Young women need to understand that it’s ok to say no to young men who put their hands on their bodies. Fear of saying no to advances like this could lead to unwanted situations for those involved. The fear and anxiety usually come from not wanting to be rejected or losing the friendship and attention. But young women who understand their responsibility to respect their bodies can set healthy boundaries and say no to inappropriate touching regardless of who they might offend. A young woman’s responsibility begins with her Christian values and ends with her body as a good steward. She is not responsible for the feelings of the one who crossed her line. The offended young man is responsible for his feelings and consequently learns how the young woman stands.
Likewise, young men need to know it’s ok not to allow young women to snuggle up to them, sit on their laps, or get close to their faces. Keeping these boundaries shows a young man respects his body. If someone’s touching makes you feel uncomfortable or is pushing the limit of what is proper, it’s a good indication for you to tell them to stop it. It’s ok to say I don’t appreciate that and don’t touch me. It’s necessary to say “no” when someone crosses your boundary. Learning this type of communication is healthy.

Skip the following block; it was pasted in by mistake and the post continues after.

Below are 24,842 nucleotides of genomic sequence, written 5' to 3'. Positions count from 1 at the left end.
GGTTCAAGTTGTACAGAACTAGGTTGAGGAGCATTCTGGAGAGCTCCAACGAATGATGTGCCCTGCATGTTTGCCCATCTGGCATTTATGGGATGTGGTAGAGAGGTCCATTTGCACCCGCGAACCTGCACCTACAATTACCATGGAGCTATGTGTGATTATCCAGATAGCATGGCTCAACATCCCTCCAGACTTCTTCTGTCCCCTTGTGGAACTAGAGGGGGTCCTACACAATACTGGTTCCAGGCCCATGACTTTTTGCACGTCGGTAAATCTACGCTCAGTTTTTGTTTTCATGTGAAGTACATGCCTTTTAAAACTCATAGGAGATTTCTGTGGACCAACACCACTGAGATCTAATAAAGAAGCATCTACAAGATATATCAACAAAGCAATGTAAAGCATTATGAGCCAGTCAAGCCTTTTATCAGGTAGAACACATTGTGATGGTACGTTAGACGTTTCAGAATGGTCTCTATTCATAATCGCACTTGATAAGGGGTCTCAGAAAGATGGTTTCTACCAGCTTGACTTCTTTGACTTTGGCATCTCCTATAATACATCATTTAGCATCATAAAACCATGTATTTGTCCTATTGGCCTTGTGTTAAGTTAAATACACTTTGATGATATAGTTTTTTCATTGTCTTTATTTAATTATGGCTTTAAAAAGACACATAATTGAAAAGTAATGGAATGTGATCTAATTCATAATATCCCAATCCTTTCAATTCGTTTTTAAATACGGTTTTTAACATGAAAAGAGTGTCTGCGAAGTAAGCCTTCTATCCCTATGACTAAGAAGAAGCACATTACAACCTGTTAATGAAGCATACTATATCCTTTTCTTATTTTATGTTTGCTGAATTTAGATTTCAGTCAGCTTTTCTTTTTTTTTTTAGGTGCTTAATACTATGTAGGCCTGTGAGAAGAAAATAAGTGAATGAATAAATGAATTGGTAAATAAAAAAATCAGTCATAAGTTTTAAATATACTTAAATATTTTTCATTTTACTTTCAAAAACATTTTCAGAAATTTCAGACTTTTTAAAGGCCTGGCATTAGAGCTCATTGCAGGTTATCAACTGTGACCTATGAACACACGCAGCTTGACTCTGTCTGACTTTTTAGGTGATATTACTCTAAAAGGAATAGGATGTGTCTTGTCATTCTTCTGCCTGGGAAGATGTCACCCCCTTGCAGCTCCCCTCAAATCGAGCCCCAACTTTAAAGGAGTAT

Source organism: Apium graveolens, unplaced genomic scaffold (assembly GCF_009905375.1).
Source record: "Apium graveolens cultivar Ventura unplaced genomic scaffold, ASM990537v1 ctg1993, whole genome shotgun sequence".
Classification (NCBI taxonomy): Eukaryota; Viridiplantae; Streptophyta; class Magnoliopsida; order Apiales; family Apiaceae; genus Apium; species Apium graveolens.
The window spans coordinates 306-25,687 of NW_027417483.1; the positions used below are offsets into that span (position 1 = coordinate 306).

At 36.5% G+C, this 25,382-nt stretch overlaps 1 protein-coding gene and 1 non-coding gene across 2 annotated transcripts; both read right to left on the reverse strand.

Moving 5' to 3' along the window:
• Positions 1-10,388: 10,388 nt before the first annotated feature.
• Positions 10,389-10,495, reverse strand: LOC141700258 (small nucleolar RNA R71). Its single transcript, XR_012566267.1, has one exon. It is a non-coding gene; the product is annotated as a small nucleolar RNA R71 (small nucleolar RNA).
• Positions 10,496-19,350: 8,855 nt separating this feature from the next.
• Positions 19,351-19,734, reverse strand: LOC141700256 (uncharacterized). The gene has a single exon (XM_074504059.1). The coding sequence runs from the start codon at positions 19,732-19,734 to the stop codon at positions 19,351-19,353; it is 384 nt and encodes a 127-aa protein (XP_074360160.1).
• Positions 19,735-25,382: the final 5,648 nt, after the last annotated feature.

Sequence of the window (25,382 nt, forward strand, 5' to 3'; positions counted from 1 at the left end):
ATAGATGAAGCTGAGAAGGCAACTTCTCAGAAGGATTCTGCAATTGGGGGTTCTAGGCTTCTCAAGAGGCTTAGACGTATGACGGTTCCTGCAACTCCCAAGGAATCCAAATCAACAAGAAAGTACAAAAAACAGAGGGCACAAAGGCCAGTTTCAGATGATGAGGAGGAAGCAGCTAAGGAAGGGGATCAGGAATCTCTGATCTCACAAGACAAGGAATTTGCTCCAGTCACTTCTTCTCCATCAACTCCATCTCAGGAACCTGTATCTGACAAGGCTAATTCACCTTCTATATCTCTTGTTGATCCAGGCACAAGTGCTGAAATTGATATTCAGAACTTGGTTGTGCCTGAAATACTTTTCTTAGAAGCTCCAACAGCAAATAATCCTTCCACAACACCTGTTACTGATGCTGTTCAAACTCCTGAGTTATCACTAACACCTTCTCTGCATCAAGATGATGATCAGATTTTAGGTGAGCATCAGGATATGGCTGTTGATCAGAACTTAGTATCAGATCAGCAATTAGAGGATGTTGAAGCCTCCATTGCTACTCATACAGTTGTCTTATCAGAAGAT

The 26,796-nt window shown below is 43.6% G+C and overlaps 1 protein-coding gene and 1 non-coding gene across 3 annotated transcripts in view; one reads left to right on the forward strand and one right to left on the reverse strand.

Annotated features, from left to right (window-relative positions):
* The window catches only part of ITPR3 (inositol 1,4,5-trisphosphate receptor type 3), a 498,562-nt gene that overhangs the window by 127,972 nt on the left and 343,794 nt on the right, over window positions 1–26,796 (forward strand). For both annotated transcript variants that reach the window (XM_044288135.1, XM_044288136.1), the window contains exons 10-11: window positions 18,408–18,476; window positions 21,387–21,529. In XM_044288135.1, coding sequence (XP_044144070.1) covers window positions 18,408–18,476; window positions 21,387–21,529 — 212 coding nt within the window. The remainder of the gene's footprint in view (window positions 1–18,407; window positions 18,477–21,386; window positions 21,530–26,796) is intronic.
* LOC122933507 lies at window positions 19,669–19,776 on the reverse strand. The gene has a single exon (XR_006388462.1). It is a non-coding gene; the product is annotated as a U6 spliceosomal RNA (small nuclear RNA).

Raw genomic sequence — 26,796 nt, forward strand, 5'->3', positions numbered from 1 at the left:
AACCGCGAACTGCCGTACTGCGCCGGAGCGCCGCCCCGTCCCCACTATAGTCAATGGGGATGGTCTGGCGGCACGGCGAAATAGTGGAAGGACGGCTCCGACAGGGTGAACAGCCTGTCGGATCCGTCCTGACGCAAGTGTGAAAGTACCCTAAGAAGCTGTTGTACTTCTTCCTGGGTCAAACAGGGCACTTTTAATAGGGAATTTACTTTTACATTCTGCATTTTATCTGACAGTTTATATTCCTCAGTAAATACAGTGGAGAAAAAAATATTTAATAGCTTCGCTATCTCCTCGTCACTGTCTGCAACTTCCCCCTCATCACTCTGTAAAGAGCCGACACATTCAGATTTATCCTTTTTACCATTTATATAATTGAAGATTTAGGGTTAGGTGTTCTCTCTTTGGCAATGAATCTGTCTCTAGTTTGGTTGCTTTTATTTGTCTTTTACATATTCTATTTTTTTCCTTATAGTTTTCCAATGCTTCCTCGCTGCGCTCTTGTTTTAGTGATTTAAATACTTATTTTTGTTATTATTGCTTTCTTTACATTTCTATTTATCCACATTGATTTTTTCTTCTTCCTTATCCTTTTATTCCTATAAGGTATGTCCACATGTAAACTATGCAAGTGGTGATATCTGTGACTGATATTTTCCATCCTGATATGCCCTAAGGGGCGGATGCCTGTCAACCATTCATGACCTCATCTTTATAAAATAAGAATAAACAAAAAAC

Saying no and voicing your limits isn’t mean; it’s called keeping your heart, just like the scripture tells us to do. Remember, you are responsible for your body. God made you steward over your body. If you communicate your boundary, most people will respect you. Our “no” or “stop it” voice doesn’t have to be loud or mean to work, just firm and clear. People can not read our minds and are not responsible for our boundaries. We must communicate our limits and boundaries, so others understand where we stand.
Respecting Others’ Bodies With Our Boundaries
The Apostle Paul taught the importance of modest behavior for our bodies to the Corinthians. He showed the Corinthians how to set boundaries between men and women so they could avoid sexual sins. Similar to how we respect our bodies, we also appreciate and respect the bodies of others by practicing modest behavior between men and women. This boundary also applies to young men and young women.
“1 Now concerning the things whereof ye wrote unto me: It is good for a man not to touch a woman.
2 Nevertheless, to avoid fornication, let every man have his own wife, and let every woman have her own husband.”
The Apostle Paul didn’t hesitate to tell the Corinthians, it isn’t good for a man to touch a woman, and then he said, and if you are having an issue, get married. The Apostle Paul supported intimacy between husbands and wives because this is God’s design for His people. Young people, you will have your opportunity for intimacy with someone you love when it is time for you to marry. It is not God’s plan for His children to experiment sexually with each other before marriage. Experimenting sexually outside of the bonds of marriage does not show respect for yourself or the one participating with you. Remember, you are responsible for your body.